scouts-l Mail Archive for April of 2000: Re: How to "Shape Up Troop"?
Ed Thompson (thompson@VAX2.WINONA.MSUS.EDU
Wed Apr 05 2000 - 11:28:55 CDT
At 09:35 PM 4/4/00 -0500, Kris Swank wrote:
>My husband took over as Scoutmaster of a small town troop that has been
>said was always a "maverick"....
>They didn't do District events or go to summer camp....
>They did the same thing over and over at Troop meetings...
>Scoutmaster would cancel campouts if there was even a strong
>prediction of rain....
>very wet campout ... the boys complained bitterly.
>When he tries to teach the Spl and Patrol...
>The boys want to make campouts into hazing and play time.
>There were complaints that they couldn't spend the whole time
>fishing and puttering around in the canoes. They don't want to cook and
>do KP, They want to play War, complete with tying up captured enemy and
>drop tents on each other (the tying and dropping both expressly
>verboten). At Troop meetings it is very hard to keep most of the boys
>attention or keep them on task.
I see both good and bad here. A troop obviously can't function without
structure and order to some degree and hazing needs to be stopped, but a lot
of what you describe is normal, healthy adolescent behavior. I certainly
wouldn't want to be part of a troop that spent most of its time on "scout
skills", either, so it's no surprise that kids leave. If you look at the
troops that manage to keep the kids you will see one common feature: they
are having fun and feel like they are gaining something they want.
Sometimes they have to learn the "fun" of some things (e.g. camping in the
rain, or winter camping) but most of them will do so if given the opportunity.
For goodness sake: take them on a couple of campouts where they DO spend the
whole time fishing and "puttering around in canoes" (with proper safety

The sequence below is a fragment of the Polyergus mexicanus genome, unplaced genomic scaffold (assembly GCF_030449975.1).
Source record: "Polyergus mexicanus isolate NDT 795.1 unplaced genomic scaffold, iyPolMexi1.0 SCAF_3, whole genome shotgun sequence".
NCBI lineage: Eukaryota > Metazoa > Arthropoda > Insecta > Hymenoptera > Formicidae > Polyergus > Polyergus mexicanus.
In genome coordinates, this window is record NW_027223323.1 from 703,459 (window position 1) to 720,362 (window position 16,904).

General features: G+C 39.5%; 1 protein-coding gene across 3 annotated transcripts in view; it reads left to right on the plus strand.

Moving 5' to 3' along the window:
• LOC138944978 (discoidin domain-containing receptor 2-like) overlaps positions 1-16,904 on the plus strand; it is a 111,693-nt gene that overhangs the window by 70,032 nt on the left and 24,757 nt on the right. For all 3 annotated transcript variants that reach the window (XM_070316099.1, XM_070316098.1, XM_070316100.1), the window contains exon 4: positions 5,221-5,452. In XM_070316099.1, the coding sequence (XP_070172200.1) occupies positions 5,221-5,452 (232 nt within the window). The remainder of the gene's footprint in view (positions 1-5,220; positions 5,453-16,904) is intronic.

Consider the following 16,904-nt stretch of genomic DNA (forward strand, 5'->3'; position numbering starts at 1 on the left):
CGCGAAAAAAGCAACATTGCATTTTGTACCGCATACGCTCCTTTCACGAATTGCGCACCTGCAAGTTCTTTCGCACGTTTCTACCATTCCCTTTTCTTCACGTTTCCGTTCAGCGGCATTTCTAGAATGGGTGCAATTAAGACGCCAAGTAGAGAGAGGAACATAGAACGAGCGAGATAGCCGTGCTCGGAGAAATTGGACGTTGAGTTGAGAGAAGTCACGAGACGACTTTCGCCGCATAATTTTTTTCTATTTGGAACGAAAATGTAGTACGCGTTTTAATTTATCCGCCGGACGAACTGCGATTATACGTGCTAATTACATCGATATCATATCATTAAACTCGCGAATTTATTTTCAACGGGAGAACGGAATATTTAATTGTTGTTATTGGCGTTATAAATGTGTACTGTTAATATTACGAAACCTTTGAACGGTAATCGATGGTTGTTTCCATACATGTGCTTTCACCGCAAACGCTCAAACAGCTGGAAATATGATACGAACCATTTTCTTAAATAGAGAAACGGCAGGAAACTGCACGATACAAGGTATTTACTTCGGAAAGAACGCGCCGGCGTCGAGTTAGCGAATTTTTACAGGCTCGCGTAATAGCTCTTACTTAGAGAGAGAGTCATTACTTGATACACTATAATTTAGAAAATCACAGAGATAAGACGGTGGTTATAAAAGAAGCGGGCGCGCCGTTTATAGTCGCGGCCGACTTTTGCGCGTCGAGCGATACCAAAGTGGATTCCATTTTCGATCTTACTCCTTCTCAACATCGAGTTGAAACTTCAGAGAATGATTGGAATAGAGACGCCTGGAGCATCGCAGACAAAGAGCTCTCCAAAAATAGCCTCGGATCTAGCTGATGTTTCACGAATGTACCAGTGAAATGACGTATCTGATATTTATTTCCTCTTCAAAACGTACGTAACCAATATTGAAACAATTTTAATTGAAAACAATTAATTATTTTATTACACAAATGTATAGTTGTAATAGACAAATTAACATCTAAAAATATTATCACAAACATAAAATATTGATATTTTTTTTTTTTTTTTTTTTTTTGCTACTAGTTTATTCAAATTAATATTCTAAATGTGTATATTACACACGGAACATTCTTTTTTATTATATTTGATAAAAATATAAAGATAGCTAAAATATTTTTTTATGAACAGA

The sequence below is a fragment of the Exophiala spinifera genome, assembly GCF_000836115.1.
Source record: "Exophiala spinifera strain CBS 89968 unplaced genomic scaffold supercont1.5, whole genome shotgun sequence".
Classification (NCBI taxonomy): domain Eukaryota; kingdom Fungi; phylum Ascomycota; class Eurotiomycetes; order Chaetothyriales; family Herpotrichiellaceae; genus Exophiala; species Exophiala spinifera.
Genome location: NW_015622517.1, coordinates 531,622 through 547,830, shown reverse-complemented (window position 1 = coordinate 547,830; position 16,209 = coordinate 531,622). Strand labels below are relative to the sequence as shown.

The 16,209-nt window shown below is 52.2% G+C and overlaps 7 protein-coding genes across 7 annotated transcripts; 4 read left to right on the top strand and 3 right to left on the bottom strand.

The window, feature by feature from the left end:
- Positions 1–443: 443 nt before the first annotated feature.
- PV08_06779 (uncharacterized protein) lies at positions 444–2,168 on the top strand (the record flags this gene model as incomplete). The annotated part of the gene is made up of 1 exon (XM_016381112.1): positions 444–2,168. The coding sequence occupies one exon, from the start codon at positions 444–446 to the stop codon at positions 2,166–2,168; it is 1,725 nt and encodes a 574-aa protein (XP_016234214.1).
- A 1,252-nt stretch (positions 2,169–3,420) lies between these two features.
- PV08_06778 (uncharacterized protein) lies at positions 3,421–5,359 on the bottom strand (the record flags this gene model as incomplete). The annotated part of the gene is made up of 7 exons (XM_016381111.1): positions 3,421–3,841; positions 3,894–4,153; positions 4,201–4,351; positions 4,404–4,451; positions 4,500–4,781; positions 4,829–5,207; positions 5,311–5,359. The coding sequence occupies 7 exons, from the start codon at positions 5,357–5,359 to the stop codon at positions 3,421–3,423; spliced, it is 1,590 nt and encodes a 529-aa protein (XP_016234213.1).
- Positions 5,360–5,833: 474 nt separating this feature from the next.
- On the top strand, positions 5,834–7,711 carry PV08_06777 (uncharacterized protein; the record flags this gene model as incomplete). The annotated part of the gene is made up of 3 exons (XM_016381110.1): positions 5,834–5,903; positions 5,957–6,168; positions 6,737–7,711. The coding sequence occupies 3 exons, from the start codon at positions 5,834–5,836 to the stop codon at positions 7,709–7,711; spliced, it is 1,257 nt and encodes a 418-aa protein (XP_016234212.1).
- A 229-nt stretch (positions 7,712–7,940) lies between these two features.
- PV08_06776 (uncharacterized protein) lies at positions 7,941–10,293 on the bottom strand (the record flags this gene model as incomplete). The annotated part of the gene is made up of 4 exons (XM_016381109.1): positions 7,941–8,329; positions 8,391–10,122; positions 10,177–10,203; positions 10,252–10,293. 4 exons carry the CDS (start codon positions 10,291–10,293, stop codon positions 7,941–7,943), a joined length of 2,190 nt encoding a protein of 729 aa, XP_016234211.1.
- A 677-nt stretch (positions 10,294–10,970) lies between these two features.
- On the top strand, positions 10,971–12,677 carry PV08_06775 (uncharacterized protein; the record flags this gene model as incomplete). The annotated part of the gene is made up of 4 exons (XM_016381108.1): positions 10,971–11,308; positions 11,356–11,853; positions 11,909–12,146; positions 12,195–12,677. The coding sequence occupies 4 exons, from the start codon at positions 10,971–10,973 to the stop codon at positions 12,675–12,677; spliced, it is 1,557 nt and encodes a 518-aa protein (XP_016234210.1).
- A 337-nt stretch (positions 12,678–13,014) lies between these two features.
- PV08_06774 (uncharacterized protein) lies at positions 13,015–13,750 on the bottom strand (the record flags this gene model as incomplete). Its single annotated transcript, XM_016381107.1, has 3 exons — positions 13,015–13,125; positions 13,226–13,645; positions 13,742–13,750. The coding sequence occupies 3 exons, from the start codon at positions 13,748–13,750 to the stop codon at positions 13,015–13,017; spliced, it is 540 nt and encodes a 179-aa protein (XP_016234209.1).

concerns, of course) - nothing else expected this time. On campouts LET
them play War - you and your husband might even want to join them (it's
tiring, but fun) - with a few restrictions about dropping tents etc. If you
aren't keeping their attention at troop meetings then something is wrong -
they are getting bored. Make troop time fun. If it rains at a campout,
gather everyone together under the rain fly and feed them chocolate, or, if
it is a warm rain, join them in a mud fight. If they don't like cooking,
help them arrange a few campouts where everything is easy-fix / out of the
bag. I'll bet that pretty quickly you will see them being a lot more
cooperative in other troop activities. Plus, by being cooperative you
retain a lot of control to prevent the abuses and it is much easier to keep
them "on task" for the things which DO need to get done.
The real value of scouting is the day-to-day mixing with other healthy kids
where we can model and emphasize positive attitudes. It isn't knowing how
to tie knots, cook a three course dinner in a dutch oven, do a perfect
J-stroke across the lake, or earning Eagle rank. These are boys we are
serving, with normal high energy and short attention spans. We can't serve
them if we we can't keep them involved.
Pack 6 and Troop 6
Ed's witty saying for this week:
"I didn't say it was your fault. I said I was going to blame you."